• Wind energy cannot replace Vermont Yankee power.  One source is intermittent, one is baseload.  And no, this isn’t a pitch to keep Vermont Yankee running.  It is simply a fact, wind energy needs back-up generation and in the New England grid, the fossil fuel used for backing up wind is primarily natural gas.  New England’s coal and nuclear power plant cannot cycle up and down to meet wind’s intermittent load.
  • When politicians and wind proponents say we we need wind turbines to get off foreign oil, they are leaving out a series of steps to connect the dots. [New England’s electric grid has 1 – 2% oil as a generation source, so they can’t be talking about oil-fueled electric power plants].  The vision is that we will all drive electric cars, our cars will serve as batteries for wind energy generated mostly at night, and that is how we will reduce oil consumption in cars.  Technically, that is already possible, and I want to believe in it.  The problem is the batteries, and in particular the cost, which some industry spokesmen say is not going to come down.  Others are more optimistic about the potential for everyone to switch to electric cars.  What’s clear is that we aren’t quite there yet in terms of deploying it widely, that’s a few years off at best.

I’m sorry if you are dizzy from reading the above.  I am.  We want wind, we don’t need to worry about where our electricity is coming from, there’s plenty, we have to build wind, we have to get off oil, wind is better than nuclear, we have to get off mid-west coal, oh and I forgot to add in the natural gas pipeline plan.  (I seem to recall that Governor Shumlin got his start in politics fighting the Champlain natural gas pipeline).

But to the point, why is it necessary to build any new utility scale generation at all right now?  Do we really have to take that “leap of faith” now, and is faith really a good way to decide public policy?  Aren’t Vermont’s mountains worth more than a brush-off by the editor of the Burlington Free Press?  Can we have the statewide conversation and learn about the subject before making such a profound change to our landscape, environment, and communities?  Is ridgeline wind energy a good use of limited resources since it costs so much less to build wind turbines on flat land where the wind blows more consistently?  Is ridgeline wind really where we should be focusing hundreds of millions of dollars in taxpayer-funded subsidies if our goal is to reduce greenhouse gas emissions by reducing fossil fuel consumption, and get off foreign oil?  Vermont’s Greenhouse Gas Emission profile is primarily from transportation and home heating.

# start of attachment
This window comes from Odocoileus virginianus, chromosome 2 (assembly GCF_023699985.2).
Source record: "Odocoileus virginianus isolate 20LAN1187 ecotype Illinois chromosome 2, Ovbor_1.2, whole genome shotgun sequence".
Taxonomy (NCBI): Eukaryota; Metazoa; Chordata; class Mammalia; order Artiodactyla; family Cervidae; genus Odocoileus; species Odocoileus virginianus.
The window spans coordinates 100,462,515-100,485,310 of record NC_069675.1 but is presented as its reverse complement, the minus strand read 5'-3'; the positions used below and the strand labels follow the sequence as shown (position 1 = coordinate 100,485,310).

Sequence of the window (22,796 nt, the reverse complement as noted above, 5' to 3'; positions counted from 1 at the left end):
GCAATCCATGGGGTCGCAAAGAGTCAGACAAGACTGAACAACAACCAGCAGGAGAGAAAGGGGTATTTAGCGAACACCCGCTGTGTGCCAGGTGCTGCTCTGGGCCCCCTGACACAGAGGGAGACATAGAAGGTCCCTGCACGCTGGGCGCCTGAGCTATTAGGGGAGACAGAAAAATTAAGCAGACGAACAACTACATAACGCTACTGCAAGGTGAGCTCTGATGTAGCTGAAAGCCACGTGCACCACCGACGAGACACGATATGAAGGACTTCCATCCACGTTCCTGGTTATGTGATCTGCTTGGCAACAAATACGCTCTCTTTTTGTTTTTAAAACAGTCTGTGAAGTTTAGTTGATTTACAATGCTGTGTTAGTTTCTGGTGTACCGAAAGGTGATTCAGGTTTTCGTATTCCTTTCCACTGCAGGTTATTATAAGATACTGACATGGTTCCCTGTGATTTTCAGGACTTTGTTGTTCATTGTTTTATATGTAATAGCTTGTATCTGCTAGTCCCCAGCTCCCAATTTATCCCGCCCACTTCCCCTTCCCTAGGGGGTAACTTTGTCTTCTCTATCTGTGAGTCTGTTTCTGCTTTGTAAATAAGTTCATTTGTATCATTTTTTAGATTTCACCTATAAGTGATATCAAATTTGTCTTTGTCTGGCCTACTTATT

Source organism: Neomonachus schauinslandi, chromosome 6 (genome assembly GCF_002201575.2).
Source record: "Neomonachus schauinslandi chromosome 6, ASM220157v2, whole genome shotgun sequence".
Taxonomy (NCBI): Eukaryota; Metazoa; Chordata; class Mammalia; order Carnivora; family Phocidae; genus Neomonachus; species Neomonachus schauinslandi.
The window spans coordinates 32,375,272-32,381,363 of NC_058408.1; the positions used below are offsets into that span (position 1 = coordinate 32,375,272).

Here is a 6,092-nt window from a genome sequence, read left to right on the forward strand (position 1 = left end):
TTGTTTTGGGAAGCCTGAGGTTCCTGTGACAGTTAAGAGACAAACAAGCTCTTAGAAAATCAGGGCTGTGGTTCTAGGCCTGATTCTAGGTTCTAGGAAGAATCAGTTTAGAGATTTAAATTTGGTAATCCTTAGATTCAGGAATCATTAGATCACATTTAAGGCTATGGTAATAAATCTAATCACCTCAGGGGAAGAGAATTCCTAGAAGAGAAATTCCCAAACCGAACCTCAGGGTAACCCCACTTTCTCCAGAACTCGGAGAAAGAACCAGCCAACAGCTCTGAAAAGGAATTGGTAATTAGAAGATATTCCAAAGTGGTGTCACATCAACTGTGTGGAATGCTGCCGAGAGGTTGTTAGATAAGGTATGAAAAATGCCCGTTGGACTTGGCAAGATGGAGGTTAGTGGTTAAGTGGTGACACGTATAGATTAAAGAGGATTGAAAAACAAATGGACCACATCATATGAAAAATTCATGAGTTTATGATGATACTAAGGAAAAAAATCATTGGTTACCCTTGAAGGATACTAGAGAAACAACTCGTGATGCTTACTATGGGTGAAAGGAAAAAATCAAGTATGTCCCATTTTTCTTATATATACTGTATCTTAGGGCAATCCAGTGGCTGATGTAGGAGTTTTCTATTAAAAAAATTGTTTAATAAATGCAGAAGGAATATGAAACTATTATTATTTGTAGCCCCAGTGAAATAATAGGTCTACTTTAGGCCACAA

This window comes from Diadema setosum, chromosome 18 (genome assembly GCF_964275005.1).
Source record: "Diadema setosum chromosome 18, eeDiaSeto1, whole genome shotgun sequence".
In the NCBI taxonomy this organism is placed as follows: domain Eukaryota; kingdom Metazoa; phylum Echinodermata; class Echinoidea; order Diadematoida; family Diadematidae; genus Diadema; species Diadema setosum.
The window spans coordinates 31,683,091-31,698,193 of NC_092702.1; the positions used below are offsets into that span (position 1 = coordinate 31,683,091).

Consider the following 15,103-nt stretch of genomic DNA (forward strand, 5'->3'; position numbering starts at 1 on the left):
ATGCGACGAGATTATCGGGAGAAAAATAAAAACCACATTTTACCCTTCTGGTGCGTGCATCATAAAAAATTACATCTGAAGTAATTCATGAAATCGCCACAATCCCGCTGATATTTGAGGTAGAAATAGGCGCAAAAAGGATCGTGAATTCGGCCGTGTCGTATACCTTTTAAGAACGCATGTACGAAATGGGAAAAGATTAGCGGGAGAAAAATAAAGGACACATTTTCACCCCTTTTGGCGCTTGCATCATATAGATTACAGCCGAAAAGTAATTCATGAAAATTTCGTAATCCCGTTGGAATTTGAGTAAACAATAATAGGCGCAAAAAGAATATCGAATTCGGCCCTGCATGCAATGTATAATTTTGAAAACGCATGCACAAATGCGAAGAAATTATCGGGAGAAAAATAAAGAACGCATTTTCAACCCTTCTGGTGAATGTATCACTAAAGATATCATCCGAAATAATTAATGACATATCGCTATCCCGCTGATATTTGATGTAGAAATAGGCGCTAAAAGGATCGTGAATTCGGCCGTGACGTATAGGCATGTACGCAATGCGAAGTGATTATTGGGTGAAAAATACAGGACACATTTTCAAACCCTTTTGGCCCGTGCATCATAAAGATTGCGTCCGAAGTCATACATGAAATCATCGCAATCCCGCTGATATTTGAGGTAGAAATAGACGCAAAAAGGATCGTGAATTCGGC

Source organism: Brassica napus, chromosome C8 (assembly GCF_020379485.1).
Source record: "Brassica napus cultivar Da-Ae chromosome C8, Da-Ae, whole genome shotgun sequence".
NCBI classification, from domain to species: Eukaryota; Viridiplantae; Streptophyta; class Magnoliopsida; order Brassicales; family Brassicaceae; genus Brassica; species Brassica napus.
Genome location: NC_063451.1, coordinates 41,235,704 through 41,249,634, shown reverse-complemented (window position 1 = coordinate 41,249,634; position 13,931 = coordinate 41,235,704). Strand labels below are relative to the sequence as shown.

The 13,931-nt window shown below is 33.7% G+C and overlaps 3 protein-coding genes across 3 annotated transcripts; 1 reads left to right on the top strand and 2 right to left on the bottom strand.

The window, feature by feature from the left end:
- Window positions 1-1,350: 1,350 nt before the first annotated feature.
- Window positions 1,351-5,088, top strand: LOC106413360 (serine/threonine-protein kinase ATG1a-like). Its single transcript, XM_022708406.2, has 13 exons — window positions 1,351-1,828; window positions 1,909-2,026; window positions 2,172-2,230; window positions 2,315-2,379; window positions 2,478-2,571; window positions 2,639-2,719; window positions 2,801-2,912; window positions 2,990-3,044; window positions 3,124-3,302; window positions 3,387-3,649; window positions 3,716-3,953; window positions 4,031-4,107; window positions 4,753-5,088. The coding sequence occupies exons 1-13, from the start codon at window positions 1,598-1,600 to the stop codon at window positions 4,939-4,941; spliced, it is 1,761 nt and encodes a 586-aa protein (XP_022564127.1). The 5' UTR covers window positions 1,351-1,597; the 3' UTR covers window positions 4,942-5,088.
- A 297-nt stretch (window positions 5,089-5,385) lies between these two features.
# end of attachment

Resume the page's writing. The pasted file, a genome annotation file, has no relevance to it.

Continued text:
and Vermonters have some of the highest Vehicle Miles Traveled of any state.

Remind me again why we have to build wind turbines on Vermont’s mountains right now?

The “Ira wind” project area, as seen from the top of state-owned Birdseye Mountain.  Looking south, all the ridgelines seen from this perspective were proposed to host an 80 MW wind energy generation facility.  Birdseye Mountain’s nesting Peregrine falcons fly out over the 4000+ acre undeveloped area owned by Yale Endowment,  just 6 miles west of Rutland.  Developer Per White-Hansen of Vermont Community Wind Farm has said the project is “on hold”.  He has not announced it has been dropped.

For a “thoughtful, informed piece displaying a lot of insight,” we recommend Kevin Jones’ commentary from last week’s Rutland Herald, Getting Smart About Energy Future.